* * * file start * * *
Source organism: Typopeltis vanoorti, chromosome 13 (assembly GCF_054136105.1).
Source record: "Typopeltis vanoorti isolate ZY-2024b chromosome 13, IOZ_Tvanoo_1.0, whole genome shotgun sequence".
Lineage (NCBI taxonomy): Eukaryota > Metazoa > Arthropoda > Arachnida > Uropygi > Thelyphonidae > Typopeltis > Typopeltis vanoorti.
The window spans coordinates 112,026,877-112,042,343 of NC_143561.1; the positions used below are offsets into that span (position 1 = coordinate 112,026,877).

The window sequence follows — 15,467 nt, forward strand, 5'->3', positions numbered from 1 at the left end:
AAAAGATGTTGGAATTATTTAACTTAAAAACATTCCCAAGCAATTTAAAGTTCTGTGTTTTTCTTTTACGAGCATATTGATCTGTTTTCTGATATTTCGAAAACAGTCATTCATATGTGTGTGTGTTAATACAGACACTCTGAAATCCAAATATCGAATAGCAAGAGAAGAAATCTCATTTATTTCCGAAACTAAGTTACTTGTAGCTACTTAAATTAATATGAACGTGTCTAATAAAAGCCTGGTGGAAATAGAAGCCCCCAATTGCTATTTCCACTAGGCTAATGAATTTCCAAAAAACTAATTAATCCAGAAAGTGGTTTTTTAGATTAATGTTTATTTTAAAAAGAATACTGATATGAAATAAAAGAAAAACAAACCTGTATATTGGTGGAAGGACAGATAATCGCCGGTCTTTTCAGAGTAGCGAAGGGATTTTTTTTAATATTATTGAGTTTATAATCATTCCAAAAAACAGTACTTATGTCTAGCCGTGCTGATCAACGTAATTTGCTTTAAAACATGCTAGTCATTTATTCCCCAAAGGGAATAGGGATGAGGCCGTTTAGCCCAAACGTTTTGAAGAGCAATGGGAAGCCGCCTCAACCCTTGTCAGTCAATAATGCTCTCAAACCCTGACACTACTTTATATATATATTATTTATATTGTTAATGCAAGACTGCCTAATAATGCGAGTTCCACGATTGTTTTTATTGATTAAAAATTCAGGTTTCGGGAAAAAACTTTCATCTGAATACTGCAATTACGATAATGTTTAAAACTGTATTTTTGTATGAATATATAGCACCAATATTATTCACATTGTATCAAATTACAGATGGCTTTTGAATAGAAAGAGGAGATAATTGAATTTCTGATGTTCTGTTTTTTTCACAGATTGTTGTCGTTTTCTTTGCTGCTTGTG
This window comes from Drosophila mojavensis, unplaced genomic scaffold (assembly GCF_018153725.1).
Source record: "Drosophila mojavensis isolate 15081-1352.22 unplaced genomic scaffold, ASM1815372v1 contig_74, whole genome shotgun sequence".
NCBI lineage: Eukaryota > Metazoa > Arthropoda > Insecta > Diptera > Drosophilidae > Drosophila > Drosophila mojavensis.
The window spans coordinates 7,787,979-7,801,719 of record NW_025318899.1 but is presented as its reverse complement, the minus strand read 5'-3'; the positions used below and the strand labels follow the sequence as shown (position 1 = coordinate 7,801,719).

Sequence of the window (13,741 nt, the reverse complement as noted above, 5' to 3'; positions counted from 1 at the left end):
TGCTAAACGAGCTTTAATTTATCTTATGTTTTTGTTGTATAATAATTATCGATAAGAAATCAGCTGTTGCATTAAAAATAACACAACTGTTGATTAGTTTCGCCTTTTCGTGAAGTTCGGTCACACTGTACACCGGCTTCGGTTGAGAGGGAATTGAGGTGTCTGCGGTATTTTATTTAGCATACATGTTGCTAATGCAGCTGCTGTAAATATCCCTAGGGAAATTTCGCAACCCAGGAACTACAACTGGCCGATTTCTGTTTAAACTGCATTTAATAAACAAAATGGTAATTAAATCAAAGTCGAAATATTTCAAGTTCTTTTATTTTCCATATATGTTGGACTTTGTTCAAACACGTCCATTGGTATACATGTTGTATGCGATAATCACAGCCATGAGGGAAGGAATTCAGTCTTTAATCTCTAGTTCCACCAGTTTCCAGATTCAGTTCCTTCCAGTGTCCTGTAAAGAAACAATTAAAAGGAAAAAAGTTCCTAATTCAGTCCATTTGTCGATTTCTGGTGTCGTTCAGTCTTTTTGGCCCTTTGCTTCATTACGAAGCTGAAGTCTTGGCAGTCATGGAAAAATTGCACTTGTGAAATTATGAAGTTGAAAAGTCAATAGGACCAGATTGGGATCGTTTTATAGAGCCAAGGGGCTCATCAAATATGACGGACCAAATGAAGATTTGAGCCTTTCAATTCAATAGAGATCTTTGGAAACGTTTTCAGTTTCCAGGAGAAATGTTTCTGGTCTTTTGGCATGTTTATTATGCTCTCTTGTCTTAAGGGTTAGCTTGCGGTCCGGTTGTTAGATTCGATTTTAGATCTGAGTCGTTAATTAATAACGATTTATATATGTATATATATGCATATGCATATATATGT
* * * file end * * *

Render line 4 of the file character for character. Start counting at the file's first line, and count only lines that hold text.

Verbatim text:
The window spans coordinates 112,026,877-112,042,343 of NC_143561.1; the positions used below are offsets into that span (position 1 = coordinate 112,026,877).